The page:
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Re: Enlarging a footing

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I have several points to make which you're completely free to disregard
(especially if you've already completed your drawings...)

1.  Soil bearing capacity:  1000 psf.   Concrete:  2000 psi.   Strength of
the weakest concrete you would specify is 288 times the "strength" of the
soil.  Shear of undercut ledges/corbels does not seem a pressing  issue.

2.  Moment developed in transverse direction (like cross-grain bending, only
in concrete) would be very minimal.   Coat-hanger wire at 24 inches probably
would work....

3.  The tool used to install dowels into the existing footing will probably
be a "rotary hammer".  I have one of these on my porch right now that is 18
inches long WITHOUT a bit.   You will need a 30-inch-plus wide trench in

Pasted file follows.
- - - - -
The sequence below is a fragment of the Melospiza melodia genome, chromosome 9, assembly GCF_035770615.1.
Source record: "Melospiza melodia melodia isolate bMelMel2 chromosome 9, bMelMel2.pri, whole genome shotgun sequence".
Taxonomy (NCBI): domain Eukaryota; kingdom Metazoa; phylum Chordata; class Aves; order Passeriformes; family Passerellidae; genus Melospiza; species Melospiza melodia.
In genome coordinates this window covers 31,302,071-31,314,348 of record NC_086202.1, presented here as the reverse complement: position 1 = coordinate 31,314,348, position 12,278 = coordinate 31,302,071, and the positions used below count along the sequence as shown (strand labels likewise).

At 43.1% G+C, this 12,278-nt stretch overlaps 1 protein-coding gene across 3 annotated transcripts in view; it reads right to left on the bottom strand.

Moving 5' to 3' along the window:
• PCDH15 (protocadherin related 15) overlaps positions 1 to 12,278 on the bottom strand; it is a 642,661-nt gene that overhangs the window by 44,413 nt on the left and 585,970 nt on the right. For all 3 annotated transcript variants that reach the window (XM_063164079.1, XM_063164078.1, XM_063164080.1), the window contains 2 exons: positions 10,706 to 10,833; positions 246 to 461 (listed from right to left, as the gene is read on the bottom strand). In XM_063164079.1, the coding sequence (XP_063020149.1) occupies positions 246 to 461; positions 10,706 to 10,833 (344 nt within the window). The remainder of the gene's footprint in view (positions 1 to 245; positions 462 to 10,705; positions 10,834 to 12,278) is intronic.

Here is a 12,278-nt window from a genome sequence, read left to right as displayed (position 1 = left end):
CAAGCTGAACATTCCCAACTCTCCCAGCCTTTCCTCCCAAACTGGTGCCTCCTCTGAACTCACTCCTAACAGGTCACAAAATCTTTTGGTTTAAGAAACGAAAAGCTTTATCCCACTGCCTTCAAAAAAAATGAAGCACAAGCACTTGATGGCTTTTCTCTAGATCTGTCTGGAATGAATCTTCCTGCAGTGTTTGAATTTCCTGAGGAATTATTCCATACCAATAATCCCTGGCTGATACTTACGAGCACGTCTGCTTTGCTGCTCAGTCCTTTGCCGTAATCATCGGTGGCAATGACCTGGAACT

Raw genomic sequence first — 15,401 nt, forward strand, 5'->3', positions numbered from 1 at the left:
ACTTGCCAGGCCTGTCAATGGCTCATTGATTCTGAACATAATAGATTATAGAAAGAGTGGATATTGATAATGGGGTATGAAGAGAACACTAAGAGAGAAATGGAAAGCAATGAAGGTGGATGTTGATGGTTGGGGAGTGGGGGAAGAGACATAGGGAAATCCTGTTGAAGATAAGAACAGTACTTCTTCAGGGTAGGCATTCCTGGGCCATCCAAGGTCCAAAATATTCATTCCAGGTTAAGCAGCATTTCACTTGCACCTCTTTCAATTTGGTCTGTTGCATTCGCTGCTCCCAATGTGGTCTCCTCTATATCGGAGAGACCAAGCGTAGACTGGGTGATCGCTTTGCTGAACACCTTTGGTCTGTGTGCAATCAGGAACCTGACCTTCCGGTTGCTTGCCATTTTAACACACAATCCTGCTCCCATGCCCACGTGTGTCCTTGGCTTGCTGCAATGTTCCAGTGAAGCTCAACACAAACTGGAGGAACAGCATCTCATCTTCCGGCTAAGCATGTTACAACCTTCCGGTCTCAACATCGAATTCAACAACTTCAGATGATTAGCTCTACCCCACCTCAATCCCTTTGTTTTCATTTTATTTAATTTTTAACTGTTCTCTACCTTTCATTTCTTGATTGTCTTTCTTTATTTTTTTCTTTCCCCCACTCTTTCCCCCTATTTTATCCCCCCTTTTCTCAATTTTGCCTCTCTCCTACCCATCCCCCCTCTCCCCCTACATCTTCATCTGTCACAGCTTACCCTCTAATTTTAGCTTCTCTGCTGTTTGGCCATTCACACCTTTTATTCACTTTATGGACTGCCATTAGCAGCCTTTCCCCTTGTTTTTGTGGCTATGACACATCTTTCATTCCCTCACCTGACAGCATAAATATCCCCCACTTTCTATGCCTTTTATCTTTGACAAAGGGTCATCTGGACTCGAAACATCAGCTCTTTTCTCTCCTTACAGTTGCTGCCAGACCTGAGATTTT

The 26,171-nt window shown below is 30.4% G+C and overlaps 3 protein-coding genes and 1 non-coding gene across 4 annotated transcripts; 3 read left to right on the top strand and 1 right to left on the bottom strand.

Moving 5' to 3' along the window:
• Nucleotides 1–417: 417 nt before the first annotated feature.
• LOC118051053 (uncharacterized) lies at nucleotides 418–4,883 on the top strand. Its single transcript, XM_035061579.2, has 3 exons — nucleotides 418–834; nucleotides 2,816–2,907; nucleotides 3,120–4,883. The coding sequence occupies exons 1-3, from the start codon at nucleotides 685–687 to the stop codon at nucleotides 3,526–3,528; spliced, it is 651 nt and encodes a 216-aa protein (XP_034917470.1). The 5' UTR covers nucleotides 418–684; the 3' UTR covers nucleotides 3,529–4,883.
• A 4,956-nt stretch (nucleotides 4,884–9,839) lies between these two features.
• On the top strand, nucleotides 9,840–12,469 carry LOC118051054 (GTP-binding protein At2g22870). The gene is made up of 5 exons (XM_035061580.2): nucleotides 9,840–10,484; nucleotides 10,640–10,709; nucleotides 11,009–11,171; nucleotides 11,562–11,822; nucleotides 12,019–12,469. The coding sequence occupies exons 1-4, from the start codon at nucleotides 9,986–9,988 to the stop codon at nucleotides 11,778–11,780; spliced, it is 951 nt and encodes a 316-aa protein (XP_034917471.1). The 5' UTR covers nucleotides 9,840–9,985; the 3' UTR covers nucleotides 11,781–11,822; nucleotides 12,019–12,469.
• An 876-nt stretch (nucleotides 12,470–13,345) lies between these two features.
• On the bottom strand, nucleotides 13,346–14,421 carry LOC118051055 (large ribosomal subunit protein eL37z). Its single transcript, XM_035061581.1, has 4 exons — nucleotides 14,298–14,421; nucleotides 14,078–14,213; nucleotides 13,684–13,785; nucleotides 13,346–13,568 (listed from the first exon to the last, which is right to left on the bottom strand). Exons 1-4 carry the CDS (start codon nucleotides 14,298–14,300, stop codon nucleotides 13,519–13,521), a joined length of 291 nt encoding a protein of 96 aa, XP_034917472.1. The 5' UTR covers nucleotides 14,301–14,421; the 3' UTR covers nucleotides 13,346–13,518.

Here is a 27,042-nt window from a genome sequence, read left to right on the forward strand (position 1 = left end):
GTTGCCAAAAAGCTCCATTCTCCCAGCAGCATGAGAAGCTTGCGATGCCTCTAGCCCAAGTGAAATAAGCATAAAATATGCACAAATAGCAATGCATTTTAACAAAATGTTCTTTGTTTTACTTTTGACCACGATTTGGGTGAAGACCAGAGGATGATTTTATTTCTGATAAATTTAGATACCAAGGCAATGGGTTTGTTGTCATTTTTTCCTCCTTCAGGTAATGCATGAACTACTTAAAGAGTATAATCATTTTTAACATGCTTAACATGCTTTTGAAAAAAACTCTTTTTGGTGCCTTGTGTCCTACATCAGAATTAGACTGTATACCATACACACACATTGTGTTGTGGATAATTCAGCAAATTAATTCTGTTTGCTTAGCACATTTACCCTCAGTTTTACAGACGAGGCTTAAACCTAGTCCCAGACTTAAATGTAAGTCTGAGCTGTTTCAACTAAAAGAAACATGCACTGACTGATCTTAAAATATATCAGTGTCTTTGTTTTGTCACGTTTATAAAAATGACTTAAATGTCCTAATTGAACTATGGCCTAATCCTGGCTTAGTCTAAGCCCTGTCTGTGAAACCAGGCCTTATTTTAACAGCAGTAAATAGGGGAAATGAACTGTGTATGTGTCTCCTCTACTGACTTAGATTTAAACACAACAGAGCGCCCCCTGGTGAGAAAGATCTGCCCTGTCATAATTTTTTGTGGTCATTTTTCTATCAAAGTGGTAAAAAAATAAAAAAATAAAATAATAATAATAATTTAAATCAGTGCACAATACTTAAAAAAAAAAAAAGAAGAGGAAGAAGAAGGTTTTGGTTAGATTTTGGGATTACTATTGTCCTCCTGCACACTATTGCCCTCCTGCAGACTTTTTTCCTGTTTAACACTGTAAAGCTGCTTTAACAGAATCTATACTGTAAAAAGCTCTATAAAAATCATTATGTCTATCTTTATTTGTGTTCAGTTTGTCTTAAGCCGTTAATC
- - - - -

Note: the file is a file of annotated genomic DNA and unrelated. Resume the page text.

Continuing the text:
order to drill 12-inch deep holes perpendicularly into the existing footing.
In your first post you imply that you are roughly doubling the width of the
footing.  This means only 12-inch wide trenches, and drilling holes at a
very steep angle.

4.   As for soil compaction at the bottom of the new footing, any loose soil
left after the excavating will get quite well trampled under the workers
boots as they pace back and forth installing dowels.  (This is assuming that
the trenches are not severely over-excavated, leaving lots of fluffed-up
soil in them.)

5.  Have you considered soil friction as resisting uplift?  This may not
appeal to you for seismic forces, but I often use the weight of a wedge of
soil when I know the soil has some cohesion.  Soil wedge with side slope of
vertical to 1 horiz. seems prudent.  I have pried many rocks, fenceposts and
other objects out of "granular" soils that were gripped quite well by the
soil.  Geotechs are free to chime in and point out the error of my ways,
if they see it that way.

6.  Surface roughness should not be a problem if you are pouring against
concrete that was originally cast against earth.

Most of these comments come from recent personal experience building an
addition on my house.   The world's best training ground for engineers....

Best wishes,

Thor Matteson

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